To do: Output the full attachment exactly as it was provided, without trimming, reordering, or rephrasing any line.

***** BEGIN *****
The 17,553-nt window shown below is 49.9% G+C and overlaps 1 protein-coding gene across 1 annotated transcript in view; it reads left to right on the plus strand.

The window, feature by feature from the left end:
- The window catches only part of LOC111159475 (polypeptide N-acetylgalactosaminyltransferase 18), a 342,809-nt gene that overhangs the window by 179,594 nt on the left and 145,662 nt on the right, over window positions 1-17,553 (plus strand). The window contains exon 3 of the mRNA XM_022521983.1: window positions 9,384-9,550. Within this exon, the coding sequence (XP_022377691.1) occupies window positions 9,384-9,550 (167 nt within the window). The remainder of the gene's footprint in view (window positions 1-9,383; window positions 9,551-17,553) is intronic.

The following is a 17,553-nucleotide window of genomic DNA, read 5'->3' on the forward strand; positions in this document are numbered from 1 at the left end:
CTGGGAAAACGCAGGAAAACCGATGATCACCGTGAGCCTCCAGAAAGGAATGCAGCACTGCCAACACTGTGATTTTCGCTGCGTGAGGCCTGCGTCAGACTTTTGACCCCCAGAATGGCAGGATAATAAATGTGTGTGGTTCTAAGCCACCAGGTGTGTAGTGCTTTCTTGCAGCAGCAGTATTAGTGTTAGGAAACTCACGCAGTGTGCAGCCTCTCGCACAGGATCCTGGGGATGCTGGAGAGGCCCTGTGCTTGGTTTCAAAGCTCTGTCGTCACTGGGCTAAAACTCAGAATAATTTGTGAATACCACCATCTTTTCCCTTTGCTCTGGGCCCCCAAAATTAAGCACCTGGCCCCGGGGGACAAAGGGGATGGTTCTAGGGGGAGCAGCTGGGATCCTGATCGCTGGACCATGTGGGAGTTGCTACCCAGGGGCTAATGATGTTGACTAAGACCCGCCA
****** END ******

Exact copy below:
The 17,553-nt window shown below is 49.9% G+C and overlaps 1 protein-coding gene across 1 annotated transcript in view; it reads left to right on the plus strand.

The window, feature by feature from the left end:
- The window catches only part of LOC111159475 (polypeptide N-acetylgalactosaminyltransferase 18), a 342,809-nt gene that overhangs the window by 179,594 nt on the left and 145,662 nt on the right, over window positions 1-17,553 (plus strand). The window contains exon 3 of the mRNA XM_022521983.1: window positions 9,384-9,550. Within this exon, the coding sequence (XP_022377691.1) occupies window positions 9,384-9,550 (167 nt within the window). The remainder of the gene's footprint in view (window positions 1-9,383; window positions 9,551-17,553) is intronic.

The following is a 17,553-nucleotide window of genomic DNA, read 5'->3' on the forward strand; positions in this document are numbered from 1 at the left end:
CTGGGAAAACGCAGGAAAACCGATGATCACCGTGAGCCTCCAGAAAGGAATGCAGCACTGCCAACACTGTGATTTTCGCTGCGTGAGGCCTGCGTCAGACTTTTGACCCCCAGAATGGCAGGATAATAAATGTGTGTGGTTCTAAGCCACCAGGTGTGTAGTGCTTTCTTGCAGCAGCAGTATTAGTGTTAGGAAACTCACGCAGTGTGCAGCCTCTCGCACAGGATCCTGGGGATGCTGGAGAGGCCCTGTGCTTGGTTTCAAAGCTCTGTCGTCACTGGGCTAAAACTCAGAATAATTTGTGAATACCACCATCTTTTCCCTTTGCTCTGGGCCCCCAAAATTAAGCACCTGGCCCCGGGGGACAAAGGGGATGGTTCTAGGGGGAGCAGCTGGGATCCTGATCGCTGGACCATGTGGGAGTTGCTACCCAGGGGCTAATGATGTTGACTAAGACCCGCCA